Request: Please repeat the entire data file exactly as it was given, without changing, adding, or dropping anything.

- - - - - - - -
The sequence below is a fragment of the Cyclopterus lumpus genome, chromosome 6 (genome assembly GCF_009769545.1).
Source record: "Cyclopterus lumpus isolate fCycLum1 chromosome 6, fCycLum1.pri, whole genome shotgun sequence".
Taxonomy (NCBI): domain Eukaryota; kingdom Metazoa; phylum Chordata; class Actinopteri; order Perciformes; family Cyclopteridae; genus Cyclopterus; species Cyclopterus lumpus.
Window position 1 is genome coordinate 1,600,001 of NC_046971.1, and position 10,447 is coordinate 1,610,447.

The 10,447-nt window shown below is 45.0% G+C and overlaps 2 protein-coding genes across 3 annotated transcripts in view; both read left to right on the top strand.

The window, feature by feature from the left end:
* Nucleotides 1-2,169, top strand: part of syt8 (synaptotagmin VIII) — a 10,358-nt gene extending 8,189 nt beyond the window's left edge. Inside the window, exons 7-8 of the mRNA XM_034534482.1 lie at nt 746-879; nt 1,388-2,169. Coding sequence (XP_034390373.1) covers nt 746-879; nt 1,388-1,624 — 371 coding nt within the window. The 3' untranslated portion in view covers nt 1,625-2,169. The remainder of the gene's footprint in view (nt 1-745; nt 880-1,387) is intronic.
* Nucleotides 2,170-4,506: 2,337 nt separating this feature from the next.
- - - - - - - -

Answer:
The sequence below is a fragment of the Cyclopterus lumpus genome, chromosome 6 (genome assembly GCF_009769545.1).
Source record: "Cyclopterus lumpus isolate fCycLum1 chromosome 6, fCycLum1.pri, whole genome shotgun sequence".
Taxonomy (NCBI): domain Eukaryota; kingdom Metazoa; phylum Chordata; class Actinopteri; order Perciformes; family Cyclopteridae; genus Cyclopterus; species Cyclopterus lumpus.
Window position 1 is genome coordinate 1,600,001 of NC_046971.1, and position 10,447 is coordinate 1,610,447.

The 10,447-nt window shown below is 45.0% G+C and overlaps 2 protein-coding genes across 3 annotated transcripts in view; both read left to right on the top strand.

The window, feature by feature from the left end:
* Nucleotides 1-2,169, top strand: part of syt8 (synaptotagmin VIII) — a 10,358-nt gene extending 8,189 nt beyond the window's left edge. Inside the window, exons 7-8 of the mRNA XM_034534482.1 lie at nt 746-879; nt 1,388-2,169. Coding sequence (XP_034390373.1) covers nt 746-879; nt 1,388-1,624 — 371 coding nt within the window. The 3' untranslated portion in view covers nt 1,625-2,169. The remainder of the gene's footprint in view (nt 1-745; nt 880-1,387) is intronic.
* Nucleotides 2,170-4,506: 2,337 nt separating this feature from the next.